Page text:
auth required pam_env.so auth required pam_tally.so onerr=fail deny=5 unlock_time=1800 auth sufficient pam_unix.so nullok try_first_pass auth requisite pam_succeed_if.so uid >= 500 quiet auth required pam_deny.so account required pam_unix.so account sufficient pam_succeed_if.so uid < 500 quiet account required pam_permit.so account required pam_tally.so
The pam_tally options are:
- onerr=[fail|succeed] --->If something weird happens (like unable to open the file), return with PAM_SUCESS if onerr=succeed is given, else with the corresponding PAM error code.
- deny=n ---> Deny access if tally for this user exceeds n.
- lock_time=n ---> Always deny for n seconds after failed attempt.
- unlock_time=n ---> Allow access after n seconds after failed attempt. If this option is used the user will be locked out for the specified amount of time after he exceeded his maximum allowed attempts. Otherwise the account is locked until the lock is removed by a manual intervention of the system administrator.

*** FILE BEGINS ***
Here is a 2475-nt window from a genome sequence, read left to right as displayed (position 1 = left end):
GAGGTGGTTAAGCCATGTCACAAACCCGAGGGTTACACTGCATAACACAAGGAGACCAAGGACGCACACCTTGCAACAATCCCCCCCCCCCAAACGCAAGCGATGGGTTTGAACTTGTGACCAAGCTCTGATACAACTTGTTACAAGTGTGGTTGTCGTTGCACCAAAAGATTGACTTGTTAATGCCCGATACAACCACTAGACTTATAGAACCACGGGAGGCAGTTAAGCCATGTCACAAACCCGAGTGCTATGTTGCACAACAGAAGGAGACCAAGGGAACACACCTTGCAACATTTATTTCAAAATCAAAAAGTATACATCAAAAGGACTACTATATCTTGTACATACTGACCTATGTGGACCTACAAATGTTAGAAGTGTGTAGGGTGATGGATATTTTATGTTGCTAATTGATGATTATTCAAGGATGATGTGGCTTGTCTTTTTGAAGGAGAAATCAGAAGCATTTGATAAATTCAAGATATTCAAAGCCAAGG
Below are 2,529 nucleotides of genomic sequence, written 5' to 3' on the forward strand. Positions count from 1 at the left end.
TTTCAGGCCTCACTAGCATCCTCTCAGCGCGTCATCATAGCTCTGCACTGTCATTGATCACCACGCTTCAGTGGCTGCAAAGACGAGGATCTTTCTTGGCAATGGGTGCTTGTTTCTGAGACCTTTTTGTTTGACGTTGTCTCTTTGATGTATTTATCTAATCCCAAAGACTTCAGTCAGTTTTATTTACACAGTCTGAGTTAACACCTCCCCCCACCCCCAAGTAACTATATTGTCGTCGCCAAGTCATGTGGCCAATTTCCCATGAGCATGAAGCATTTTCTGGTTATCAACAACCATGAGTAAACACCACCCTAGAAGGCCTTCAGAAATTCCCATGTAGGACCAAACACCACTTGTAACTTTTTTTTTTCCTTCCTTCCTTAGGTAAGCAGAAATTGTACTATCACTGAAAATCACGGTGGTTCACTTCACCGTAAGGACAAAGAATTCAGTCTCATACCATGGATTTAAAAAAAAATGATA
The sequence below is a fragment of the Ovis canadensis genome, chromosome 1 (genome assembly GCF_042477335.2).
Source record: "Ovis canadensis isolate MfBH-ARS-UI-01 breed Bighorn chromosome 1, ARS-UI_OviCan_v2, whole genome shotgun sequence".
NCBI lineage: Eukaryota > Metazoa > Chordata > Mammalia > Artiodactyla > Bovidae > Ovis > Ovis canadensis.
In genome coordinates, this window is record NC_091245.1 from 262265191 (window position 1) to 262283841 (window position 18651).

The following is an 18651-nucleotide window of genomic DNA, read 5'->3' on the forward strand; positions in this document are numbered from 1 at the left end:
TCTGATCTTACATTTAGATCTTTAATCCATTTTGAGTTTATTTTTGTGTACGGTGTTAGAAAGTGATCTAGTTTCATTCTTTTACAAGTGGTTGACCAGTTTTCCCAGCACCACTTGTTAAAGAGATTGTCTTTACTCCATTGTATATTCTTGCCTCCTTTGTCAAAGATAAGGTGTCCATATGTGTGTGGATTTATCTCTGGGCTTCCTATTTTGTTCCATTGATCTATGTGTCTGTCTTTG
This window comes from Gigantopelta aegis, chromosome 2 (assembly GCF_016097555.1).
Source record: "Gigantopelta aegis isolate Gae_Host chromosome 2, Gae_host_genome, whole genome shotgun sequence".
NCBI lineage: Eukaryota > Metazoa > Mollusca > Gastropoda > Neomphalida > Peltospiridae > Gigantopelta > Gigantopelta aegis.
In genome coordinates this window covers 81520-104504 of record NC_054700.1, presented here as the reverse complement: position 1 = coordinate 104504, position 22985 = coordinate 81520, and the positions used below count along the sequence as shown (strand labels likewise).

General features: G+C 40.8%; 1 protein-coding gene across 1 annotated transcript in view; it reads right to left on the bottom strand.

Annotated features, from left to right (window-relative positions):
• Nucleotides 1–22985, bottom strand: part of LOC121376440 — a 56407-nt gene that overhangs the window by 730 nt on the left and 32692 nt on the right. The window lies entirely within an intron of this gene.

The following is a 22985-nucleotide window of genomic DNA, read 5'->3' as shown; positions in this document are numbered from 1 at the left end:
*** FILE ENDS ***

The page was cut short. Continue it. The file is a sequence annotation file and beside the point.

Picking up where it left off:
Unlock user account / Reset tally count
The users locked by tally can be unlocked or tally count can be reset using pam_tally command.
pam_tally [--file /path/to/counter] [--user username] [--reset[=n]] [--quiet] # pam_tally User user1 (500) has 8 # pam_tally --user user1 --reset User user1 (500) had 8 # pam_tally --user user1 --reset=3 # pam_tally --user user1 --reset=2 User user1 (500) had 0 # aemsapa5:/etc/pam.d # pam_tally User user1 (500) has 2
RHEL 3/4 Example
auth required /lib/security/$ISA/pam_env.so auth required /lib/security/$ISA/pam_tally.so onerr=fail no_magic_root auth sufficient /lib/security/$ISA/pam_unix.so likeauth nullok auth required /lib/security/$ISA/pam_deny.so account required /lib/security/$ISA/pam_unix.so account sufficient /lib/security/$ISA/pam_succeed_if.so uid < 100 quiet account required /lib/security/$ISA/pam_permit.so account required /lib/security/$ISA/pam_tally.so deny=5 no_magic_root reset
- pam_tally on RHEL 3/4 does not support the unlock_time parameter.
pam_passwdqc module is used to set the passwd complexity